The study found that auto drivers were most often distracted by something outside their vehicle (29.4%) followed by adjusting a radio or CD player (11.4%). Other specific distractions included talking with other occupants (10.9%), adjusting vehicle or climate controls (2.8%), eating or drinking (1.7%), cell-phone use (1.5%) and smoking (0.9%).
“We found that 15% of drivers in the study were not paying attention and just over half of these (8.3%) were distracted by something inside or outside the vehicle,” said Dr. Jane Stutts, manager of epidemiological studies at the UNC center and author of the study.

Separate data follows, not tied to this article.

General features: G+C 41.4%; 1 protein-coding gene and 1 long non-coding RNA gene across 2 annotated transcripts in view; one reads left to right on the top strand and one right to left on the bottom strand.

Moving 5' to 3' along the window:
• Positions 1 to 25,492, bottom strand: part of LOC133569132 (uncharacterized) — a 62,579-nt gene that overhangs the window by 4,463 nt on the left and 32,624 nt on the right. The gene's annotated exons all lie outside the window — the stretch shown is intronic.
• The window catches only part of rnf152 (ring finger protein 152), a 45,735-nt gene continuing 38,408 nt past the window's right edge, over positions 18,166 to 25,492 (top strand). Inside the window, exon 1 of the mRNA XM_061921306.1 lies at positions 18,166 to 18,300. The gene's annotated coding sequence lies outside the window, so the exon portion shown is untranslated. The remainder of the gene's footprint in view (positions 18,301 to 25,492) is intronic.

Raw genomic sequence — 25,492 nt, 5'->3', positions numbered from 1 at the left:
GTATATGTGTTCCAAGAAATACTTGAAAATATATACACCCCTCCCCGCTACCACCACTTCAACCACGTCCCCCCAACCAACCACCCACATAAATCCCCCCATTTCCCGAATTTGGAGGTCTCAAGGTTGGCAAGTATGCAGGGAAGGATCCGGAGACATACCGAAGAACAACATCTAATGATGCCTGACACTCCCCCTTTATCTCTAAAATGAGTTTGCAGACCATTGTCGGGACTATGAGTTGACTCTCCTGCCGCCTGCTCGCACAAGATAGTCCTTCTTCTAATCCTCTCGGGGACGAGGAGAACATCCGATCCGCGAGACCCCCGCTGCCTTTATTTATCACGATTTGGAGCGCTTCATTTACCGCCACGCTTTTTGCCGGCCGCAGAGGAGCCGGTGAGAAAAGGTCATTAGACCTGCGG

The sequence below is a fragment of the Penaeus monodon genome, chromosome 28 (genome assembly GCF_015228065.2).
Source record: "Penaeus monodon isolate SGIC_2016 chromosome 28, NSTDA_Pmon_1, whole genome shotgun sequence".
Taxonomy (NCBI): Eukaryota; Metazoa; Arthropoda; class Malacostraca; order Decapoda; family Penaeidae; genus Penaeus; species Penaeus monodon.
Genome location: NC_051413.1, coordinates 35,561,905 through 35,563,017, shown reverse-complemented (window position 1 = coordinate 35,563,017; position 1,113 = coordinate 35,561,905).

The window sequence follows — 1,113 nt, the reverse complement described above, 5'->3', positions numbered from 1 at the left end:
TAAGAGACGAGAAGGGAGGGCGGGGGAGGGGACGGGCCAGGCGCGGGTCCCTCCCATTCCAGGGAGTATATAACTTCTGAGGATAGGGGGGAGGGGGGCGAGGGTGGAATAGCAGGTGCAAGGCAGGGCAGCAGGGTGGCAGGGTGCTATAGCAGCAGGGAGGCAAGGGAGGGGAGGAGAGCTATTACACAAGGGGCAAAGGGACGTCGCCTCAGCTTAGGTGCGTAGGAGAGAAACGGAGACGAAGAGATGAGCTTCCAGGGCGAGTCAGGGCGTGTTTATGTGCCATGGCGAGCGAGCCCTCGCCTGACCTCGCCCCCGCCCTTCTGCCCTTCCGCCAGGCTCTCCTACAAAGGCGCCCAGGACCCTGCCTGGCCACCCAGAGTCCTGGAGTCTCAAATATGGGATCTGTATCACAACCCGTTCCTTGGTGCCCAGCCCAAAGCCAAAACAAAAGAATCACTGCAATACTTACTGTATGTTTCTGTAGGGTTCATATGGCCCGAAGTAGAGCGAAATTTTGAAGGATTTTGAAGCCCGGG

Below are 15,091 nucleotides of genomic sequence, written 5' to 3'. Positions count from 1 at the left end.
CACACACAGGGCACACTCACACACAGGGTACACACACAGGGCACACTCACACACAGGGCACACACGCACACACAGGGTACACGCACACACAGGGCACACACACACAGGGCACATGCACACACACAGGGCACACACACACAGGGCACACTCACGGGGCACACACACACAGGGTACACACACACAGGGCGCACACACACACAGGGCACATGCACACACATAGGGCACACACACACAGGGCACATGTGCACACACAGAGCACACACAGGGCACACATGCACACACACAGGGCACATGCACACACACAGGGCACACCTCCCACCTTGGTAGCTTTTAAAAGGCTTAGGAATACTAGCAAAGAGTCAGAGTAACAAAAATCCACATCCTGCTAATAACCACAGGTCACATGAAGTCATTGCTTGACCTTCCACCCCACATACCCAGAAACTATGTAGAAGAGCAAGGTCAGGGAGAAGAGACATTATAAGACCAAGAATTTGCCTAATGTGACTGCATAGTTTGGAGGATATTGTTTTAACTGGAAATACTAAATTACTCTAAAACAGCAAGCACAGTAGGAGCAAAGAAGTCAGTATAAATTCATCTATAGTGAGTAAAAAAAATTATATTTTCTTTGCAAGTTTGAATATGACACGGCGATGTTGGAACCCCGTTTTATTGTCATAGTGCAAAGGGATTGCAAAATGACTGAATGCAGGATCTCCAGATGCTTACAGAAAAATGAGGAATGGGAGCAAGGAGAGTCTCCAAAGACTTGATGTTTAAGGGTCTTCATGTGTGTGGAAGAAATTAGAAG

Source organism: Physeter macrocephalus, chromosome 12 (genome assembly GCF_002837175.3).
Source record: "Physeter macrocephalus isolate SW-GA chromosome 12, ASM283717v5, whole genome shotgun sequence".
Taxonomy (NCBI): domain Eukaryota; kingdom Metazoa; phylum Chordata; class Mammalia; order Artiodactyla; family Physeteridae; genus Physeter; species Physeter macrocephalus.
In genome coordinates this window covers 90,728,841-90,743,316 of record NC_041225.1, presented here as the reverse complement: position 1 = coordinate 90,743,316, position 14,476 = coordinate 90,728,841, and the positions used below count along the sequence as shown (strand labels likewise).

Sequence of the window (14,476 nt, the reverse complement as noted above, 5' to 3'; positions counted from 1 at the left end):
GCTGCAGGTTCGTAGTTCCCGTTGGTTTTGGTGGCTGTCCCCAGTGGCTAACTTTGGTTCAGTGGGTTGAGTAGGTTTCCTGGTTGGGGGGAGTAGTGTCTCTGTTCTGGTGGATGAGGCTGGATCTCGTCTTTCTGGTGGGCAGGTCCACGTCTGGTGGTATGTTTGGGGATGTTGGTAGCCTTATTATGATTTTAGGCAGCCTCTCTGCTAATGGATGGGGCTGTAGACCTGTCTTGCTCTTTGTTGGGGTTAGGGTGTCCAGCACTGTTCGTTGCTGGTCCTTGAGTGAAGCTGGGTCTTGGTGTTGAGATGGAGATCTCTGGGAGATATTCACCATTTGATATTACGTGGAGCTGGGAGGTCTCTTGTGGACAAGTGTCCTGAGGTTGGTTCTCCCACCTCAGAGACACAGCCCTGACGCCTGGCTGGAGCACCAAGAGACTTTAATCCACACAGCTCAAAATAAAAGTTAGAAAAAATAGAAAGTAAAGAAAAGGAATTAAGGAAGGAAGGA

The study revealed that drivers under 20 were likely to be distracted by tuning the radio or changing CDs, while young adults (ages 20 to 29) seemed to be more distracted by other passengers.
Drivers over 65 were more distracted by objects or events happening outside the vehicle. Most of the distracted drivers were male (63%), in part because as a group males drive more than females and are more likely to be involved in serious crashes.
UNC’s researchers used the National Highway Traffic Safety Administration’s Crashworthiness Data System (CDS) for its study.